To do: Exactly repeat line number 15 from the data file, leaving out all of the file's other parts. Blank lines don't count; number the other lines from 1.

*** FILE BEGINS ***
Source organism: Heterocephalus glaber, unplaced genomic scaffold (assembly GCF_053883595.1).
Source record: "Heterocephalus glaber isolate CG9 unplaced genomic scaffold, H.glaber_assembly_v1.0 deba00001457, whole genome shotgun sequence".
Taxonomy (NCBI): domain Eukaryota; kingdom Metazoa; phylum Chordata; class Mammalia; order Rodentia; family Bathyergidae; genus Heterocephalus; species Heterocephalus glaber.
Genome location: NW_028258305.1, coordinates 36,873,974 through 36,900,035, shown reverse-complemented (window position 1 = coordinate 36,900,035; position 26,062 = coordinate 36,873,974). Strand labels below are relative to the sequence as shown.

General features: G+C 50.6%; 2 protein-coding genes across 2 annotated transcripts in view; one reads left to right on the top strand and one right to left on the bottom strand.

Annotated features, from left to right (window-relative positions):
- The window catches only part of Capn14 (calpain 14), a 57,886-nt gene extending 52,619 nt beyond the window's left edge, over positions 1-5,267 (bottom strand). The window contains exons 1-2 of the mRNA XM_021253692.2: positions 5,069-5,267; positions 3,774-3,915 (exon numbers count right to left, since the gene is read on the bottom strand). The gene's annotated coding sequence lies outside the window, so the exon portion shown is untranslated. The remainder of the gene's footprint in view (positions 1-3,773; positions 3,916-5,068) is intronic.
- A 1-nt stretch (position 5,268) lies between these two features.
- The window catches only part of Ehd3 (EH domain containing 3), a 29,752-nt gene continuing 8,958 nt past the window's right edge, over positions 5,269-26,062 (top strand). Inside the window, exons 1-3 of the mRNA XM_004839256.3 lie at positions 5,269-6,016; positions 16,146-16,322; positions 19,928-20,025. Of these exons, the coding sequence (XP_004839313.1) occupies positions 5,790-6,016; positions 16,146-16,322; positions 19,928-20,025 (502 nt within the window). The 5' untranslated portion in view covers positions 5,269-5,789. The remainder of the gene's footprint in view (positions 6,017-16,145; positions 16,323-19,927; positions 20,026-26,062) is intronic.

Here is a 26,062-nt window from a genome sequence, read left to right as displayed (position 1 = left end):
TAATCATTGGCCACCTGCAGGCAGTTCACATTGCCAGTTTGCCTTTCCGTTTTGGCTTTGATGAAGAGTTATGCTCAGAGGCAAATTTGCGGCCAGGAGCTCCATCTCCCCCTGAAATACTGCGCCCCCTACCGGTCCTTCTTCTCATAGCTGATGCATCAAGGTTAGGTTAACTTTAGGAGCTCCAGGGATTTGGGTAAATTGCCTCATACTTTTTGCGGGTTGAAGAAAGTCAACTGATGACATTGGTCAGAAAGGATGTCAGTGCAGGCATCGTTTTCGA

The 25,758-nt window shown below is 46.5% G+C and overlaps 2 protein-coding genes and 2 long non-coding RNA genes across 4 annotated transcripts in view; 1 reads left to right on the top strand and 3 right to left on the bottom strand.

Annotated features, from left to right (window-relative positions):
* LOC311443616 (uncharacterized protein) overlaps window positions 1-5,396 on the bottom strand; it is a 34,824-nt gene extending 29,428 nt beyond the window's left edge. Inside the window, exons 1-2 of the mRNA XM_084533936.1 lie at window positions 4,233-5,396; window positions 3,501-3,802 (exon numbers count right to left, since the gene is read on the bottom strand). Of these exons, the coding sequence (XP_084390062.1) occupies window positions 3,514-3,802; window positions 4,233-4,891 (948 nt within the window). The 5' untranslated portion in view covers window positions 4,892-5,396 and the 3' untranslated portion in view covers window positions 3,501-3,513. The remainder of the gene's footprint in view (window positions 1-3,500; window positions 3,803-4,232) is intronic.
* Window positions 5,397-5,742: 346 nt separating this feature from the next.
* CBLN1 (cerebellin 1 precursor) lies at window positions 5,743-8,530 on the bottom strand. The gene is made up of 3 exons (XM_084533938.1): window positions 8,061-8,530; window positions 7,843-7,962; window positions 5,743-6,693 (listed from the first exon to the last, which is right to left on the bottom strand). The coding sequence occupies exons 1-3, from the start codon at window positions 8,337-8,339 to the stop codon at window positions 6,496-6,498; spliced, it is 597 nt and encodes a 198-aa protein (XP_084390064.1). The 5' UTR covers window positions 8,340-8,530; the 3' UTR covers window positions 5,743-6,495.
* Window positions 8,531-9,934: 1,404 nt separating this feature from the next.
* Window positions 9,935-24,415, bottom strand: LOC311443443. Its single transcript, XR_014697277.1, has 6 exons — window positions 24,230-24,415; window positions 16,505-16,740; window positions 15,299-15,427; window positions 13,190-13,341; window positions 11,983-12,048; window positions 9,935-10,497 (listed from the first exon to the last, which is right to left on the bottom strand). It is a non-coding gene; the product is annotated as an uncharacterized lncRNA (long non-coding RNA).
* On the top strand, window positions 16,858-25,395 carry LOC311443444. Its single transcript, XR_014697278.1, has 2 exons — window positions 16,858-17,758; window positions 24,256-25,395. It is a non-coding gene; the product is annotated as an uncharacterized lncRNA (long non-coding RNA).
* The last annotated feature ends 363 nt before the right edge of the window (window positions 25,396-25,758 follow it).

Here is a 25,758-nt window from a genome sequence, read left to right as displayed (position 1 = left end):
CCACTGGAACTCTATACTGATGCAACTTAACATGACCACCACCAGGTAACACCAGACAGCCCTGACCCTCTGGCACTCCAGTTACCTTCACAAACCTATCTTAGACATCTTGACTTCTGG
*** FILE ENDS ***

* Window positions 5,397-5,742: 346 nt separating this feature from the next.